Because of my charity work, I have to plan ahead. For example, if I have a busy day, I have to rest the whole day before and a few days after. Luckily my memory is quite good so I can memorise things like bus times and routes. I taught myself how to get to the Brain Charity building and the shared Henshaws and RNIB building in Liverpool, as I do a lot with these organisations. I like to be as independent as possible and can afford to be fairly flexible at the moment as long as I take my medication and get rest when I need it.
- How do you cope with losing your sight? Do you have the technology to help you read etc? How do you manage to write your messages on Facebook?
Luckily, I have an iPad and a smartphone which both have voiceover software which reads out what is on the screen. I write my posts on Facebook on an iPad by turning the voiceover off, then I guess where the touch-keys are and type and hope I have got the spelling right. I turn the voiceover back on to check the spelling and if it sounds ok I will post it, if not I delete it and try again. The voiceover reads out any received posts or messages. Unfortunately, I have not yet mastered how to use a computer, but I like how I can move the iPad closer to my eyes so this works for now. In the future, I hope to find a PC that meets my needs as I still enjoy writing and would love to edit my own book, which is a semi-autobiographical novel that I have written.
- Are you satisfied you receive good support from the medical profession? If not what would you like to see improved for others in your situation and what research is being done for MD.
As I said earlier, Mito research is in its infancy. I’ve heard that MD research is currently where Alzheimer’s research was twenty years ago. Interestingly, MD research has suggested that Mitochondrial malfunction could be linked to more commonly known diseases such as Parkinson’s, Alzheimer’s and some Autism-Spectrum Disorders. There is an awful lot of work to be done. At the moment in the UK, there are three main centres for research;, in Newcastle, Oxford and Great Ormond Street Hospital in London. There is some hope for future generations since the development of Mitochondrial Donation IVF Technique ( http://www.independent.co.uk/life-style/health-and-families/health-news/three-parent-babies-what-is-mitochondrial-donation-and-what-are-the-techniques-involved-10021567.html ). My charity tries to raise awareness of these research centres. I think it would be a big help for hospitals to have a support facility in place for families diagnosed with MD. I particularly struggled with the lack of emotional support from the medical profession after my diagnosis. I have a good relationship now with some doctors involved with the research.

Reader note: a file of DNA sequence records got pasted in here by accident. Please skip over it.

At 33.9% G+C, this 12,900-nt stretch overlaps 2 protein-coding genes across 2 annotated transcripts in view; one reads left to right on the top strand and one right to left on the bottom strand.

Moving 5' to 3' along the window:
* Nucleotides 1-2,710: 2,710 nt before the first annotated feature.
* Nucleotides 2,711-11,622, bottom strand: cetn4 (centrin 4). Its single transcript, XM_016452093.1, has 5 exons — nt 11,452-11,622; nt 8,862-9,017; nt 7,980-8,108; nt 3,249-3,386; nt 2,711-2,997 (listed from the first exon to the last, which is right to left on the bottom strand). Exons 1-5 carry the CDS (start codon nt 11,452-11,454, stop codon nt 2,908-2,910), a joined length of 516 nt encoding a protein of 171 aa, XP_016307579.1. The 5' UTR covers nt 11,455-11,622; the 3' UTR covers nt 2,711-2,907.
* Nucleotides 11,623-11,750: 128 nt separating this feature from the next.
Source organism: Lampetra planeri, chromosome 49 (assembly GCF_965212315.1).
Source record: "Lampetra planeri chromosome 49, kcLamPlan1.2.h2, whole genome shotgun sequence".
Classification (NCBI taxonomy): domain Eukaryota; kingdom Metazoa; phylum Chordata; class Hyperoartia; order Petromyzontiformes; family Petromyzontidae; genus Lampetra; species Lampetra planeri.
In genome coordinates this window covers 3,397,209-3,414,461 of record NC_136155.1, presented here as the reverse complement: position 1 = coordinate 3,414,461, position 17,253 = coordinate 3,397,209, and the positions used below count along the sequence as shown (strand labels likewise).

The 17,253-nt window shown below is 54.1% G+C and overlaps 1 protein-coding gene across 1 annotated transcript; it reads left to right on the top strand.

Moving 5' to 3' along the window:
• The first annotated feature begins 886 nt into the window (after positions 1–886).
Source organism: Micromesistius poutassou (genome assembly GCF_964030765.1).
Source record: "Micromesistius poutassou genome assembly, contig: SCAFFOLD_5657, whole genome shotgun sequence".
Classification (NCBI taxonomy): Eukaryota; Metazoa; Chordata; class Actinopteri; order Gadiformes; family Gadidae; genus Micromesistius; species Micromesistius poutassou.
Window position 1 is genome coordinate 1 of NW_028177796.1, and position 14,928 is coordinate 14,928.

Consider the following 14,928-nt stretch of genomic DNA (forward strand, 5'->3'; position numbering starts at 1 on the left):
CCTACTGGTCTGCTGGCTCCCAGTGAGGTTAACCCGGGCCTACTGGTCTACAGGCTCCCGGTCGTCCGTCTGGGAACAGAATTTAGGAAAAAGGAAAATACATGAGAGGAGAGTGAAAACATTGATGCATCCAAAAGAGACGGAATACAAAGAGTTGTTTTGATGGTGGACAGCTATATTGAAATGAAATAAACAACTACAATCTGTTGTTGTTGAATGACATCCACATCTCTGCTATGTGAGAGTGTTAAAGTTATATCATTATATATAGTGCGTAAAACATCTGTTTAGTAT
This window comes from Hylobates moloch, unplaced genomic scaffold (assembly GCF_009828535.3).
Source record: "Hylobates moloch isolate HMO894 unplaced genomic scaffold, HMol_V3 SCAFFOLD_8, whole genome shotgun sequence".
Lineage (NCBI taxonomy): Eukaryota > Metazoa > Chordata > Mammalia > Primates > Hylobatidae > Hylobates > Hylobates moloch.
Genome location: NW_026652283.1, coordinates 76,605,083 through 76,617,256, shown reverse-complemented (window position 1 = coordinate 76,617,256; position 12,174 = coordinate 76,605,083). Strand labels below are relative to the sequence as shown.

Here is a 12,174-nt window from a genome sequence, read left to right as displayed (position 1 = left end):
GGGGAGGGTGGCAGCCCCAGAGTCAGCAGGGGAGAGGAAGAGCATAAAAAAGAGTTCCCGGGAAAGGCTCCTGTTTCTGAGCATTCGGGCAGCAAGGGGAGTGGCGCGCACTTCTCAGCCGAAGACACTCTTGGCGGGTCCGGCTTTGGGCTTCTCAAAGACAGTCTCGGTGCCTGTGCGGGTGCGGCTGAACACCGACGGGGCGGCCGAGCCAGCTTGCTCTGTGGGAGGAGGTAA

- What is your favourite book and are you getting help to access audio books?
That’s a very hard question to answer as I love so many books. As my sight has changed, the genre of the books I like has changed. When I could see I used to like light-hearted fiction, the kind that has a happy ending. As my sight has declined and as I’ve matured I tend to now enjoy darker, more mature-themed stories as I feel they are more reflective of real life which is not necessarily ‘perfect’ all the time. I love thrillers such as ‘The Girl on the Train’ and Edward Marston is my favourite writer at the moment as his books are fast-paced, funny and set in historical times. I find that darker themes tend to be written with more description. Luckily I live in an area where the libraries will try to order audio books if I request them.
- Do you have any plans for the near future and what would you like to see improve?
For the next year, I have set myself a few different goals and challenges; personal, professional and educational. I want to complete the new course I am on at college. I am arranging our next Leigh Network meeting in Glasgow in June and I want to dedicate more time to my social life. I will always continue to try to raise awareness of Leigh Network and MD and I live in hope that the general attitude of the public will alter greatly towards differently-abled people.
- Finally, what can we do to help you with Leigh Network? As this is a charity do you need more financial support? How can we donate?
Unfortunately, I am not in a position to take Leigh Network forward as a registered charity at this time, so, for now, we continue to be affiliated with The Lily Foundation and research bodies so any donations towards Mito research can be sent directly to The Lily Foundation. For Leigh Network, we continue to fundraise to run our meetings (and family days out). For example, at Christmas, I sell cards I make and we sell home-made goods at craft fairs. If anyone has any ideas for fundraising for LN, I would be delighted to hear them. If businesses which would appeal to families would like to offer a discounted day out for the families we support that would be great too. If people simply want to donate to Leigh Network to help us fund our days out, we have a GOFUNDME page (https://www.gofundme.com/leigh-network-family-mito-meetings) and all donations are gratefully received.
Anyone can follow us on our facebook page: https://www.facebook.com/Leigh-Network-203975279619098/
Thanks for your interest and support.
I know you enjoy writing poetry. If you wish you can share it here.
A canvas so full of potential.
The crisp white rectangle,
So fresh like untouched snow.
The possibilities of how to fill it are endless.
As you tap the canvas,
the cotton twangs.
Which colour will you choose?
Lemon, crimson, navy?
You open the acrylic tube,
Hearing the satisfying pop and the familiar squelch.
As the paint comes out,
You evaluate how you feel,
What emotions are bubbling through your blood?
Is it a passionate pink or a fiery red?
Or maybe violet is powering strength into your veins.
As you blend the colours all together,
The brush gets faster as the vision becomes defined,
Becomes reality on the canvas.
Each time you stand back,
Appraise your creativity,
You notice the slight imperfections.
Where you could tweak.
You give a contented nod,
A sigh of contentment.
At last, it is done.
Thank you for providing us with an insight into your life. Good luck and keep strong, you are doing such a good job.